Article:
Dieting Apps for Kids Send All the Wrong Messages by Timberline Knolls
The American Journal of Clinical Nutrition has found that the incidence of eating disorders has more than doubled over the past decade. The emergence of dieting apps during that same time period is more than just coincidence.
In 2019, WW, the company formerly known as Weight Watchers, unveiled a health coaching app called Kurbo that is geared toward kids ages 8-17.
Kurbo’s website claims that the app helps kids and teens build healthy habits for life by picking what they eat, receiving weight coaching advice from experts, and then seeing progress in real time, but dietitians, doctors, and therapists noticed a number of red flags immediately.
Parts of Kurbo are based on the traffic light diet, a program first developed in the 1970s for children that has a murky track record. That regimen — and many elements of the Kurbo app — flies in the face of 2016 advice from the American Academy of Pediatrics (AAP) that said that children shouldn’t be placed on diets and the focus on kids’ health shouldn’t be on weight loss due to its documented association with eating disorders.
“Giving an app to your child to solve difficult problems like relationship to food, movement, and body is like taking a pill the doctor prescribed while telling you ‘there’s a 95% chance this won’t work,’” Rebecca Scritchfield, a registered dietitian nutritionist, author of Body Kindness, and owner of a non-diet medical nutrition therapy practice, told U.S. News and World Report in a 2019 article.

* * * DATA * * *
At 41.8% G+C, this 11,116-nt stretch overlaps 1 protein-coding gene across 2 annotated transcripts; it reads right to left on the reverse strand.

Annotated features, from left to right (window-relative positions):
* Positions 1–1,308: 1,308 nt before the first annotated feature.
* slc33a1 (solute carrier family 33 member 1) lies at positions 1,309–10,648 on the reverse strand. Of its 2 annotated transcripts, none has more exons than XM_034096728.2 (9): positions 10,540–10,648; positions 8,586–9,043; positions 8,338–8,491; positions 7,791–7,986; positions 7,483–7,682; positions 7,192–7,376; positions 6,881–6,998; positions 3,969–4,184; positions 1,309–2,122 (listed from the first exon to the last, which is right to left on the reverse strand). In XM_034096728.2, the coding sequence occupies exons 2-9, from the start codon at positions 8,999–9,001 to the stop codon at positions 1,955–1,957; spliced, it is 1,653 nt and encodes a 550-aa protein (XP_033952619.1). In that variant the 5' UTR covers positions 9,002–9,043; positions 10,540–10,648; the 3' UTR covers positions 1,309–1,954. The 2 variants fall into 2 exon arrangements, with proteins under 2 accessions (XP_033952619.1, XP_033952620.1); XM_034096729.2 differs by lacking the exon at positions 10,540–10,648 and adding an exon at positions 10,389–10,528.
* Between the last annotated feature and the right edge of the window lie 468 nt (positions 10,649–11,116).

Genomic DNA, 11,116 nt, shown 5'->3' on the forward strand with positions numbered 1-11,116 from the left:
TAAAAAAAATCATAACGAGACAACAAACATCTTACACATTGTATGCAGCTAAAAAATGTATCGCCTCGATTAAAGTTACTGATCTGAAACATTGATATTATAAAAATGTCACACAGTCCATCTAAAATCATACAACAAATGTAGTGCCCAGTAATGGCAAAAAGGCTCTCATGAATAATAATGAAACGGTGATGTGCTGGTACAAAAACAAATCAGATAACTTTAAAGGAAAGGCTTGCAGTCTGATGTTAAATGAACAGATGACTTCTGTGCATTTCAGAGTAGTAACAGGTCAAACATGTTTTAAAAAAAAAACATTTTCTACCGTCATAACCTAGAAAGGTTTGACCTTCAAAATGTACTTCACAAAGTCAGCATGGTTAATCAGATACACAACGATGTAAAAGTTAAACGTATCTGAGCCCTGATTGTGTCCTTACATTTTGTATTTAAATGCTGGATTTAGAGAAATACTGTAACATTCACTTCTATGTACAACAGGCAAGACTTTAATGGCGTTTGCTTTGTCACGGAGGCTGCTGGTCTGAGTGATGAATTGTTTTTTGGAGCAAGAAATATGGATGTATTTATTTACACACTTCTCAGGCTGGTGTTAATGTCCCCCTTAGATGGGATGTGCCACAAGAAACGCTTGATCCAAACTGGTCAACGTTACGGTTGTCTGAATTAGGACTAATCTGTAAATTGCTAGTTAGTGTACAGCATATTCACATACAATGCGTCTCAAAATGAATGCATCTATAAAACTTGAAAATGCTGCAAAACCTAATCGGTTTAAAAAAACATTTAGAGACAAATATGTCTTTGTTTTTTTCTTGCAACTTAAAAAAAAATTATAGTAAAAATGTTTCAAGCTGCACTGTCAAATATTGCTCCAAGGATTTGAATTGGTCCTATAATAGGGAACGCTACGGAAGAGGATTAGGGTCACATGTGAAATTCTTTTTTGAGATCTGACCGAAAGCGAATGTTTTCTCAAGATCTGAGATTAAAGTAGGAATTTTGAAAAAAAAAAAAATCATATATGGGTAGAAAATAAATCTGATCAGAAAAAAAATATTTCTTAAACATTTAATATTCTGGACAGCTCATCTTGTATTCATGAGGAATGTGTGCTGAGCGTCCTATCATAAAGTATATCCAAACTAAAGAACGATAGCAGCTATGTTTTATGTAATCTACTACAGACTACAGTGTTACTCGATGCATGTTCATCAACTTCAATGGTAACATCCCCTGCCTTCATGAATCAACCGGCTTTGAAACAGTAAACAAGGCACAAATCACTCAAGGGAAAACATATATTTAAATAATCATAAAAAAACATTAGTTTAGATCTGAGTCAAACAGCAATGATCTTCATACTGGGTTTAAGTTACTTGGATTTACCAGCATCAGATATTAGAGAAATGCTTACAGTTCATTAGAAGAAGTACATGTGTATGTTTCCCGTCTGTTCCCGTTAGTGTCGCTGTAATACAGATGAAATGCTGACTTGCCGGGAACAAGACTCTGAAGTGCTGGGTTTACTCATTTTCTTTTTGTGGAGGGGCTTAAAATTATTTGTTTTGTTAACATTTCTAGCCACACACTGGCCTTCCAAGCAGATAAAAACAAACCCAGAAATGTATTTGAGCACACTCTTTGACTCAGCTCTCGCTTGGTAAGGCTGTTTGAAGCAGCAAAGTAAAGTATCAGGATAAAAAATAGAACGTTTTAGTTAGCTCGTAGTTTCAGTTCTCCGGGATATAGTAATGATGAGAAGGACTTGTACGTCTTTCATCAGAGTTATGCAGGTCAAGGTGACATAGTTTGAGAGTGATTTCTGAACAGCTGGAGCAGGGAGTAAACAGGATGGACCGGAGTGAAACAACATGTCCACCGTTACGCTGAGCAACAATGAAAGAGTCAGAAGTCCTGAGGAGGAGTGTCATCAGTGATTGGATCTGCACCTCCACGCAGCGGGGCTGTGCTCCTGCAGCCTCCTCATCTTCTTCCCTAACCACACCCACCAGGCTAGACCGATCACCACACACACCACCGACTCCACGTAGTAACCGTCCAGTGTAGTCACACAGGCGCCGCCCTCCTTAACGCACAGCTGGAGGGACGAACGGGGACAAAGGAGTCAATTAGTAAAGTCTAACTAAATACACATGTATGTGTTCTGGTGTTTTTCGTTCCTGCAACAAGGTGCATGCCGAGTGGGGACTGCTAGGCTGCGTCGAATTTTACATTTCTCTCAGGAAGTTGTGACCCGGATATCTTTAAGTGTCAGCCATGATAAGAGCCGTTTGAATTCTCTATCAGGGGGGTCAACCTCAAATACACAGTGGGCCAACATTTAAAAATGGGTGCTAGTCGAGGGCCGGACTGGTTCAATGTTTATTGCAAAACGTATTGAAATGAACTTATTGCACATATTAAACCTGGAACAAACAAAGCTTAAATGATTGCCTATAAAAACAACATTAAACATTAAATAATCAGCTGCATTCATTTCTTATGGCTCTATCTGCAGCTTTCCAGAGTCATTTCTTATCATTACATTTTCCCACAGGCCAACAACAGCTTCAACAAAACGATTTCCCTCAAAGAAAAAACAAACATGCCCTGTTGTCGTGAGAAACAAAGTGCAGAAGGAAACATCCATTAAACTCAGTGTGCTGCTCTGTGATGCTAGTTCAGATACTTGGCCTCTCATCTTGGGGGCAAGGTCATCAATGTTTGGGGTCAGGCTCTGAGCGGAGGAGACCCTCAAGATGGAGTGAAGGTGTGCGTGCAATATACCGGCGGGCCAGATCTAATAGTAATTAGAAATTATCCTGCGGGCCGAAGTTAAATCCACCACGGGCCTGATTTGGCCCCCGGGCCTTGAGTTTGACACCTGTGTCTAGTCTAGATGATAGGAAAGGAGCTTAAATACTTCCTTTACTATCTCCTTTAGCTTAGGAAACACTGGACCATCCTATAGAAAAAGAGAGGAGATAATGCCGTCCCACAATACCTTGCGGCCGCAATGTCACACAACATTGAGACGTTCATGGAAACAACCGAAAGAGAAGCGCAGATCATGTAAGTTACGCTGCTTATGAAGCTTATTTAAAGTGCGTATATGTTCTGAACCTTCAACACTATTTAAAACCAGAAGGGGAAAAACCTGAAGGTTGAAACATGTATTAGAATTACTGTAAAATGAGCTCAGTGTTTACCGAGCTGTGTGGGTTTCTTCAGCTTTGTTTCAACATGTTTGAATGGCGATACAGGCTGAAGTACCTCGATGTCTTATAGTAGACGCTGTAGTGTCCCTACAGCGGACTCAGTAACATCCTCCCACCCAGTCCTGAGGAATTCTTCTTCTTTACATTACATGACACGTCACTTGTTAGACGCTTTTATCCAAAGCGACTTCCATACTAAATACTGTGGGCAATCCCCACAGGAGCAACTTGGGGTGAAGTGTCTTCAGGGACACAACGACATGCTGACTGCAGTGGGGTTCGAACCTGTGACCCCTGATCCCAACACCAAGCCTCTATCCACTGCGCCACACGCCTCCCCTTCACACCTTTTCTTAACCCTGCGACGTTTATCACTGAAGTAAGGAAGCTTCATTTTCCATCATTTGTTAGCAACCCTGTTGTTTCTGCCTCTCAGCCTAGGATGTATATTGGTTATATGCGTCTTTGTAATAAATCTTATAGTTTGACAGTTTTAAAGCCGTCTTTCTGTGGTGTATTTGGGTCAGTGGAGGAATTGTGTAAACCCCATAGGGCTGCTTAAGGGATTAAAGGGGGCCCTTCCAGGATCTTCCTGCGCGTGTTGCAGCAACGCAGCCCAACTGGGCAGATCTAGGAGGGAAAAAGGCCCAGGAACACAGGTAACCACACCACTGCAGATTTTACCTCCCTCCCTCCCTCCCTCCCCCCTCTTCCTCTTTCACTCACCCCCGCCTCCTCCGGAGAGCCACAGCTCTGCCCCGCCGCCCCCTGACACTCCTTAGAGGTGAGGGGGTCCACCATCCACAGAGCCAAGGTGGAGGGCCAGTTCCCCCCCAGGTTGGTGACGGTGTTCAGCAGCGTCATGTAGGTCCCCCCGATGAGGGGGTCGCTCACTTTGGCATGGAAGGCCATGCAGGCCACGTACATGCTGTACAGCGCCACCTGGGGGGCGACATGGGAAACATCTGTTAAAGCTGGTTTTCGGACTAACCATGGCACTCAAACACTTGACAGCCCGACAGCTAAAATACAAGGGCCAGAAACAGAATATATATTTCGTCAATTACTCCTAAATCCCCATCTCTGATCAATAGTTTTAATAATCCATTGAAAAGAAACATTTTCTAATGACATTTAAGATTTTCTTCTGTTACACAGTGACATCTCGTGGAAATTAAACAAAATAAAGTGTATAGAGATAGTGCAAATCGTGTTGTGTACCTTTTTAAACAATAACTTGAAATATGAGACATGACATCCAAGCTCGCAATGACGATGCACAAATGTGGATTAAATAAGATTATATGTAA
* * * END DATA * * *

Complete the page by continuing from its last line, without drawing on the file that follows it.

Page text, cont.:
There are many healthy foods, like nuts and milk that Kurbo considers “red lights,” items that, while not restricted, are designed to be limited. It’s easy to see the dangerous path this could lead most 8- to 17-year-olds down rather quickly.
Kurbo isn’t the only calorie and diet tracking app children and adolescents are using. Apps like MyFitnessPal and Noom require users who sign up to be 18 or older, though kids can get around those restrictions pretty easily. But the fact that Kurbo is specifically targeting children as young as second grade is a different world.
If you have a child who has a difficult relationship with food, diet apps and food trackers aren’t the answer. Help your child listen to their unique body, teach them about body diversity, and stick to normalized eating patterns whenever possible.
Most importantly, encourage them to feel good about themselves. Real wellness is about much more than a diet.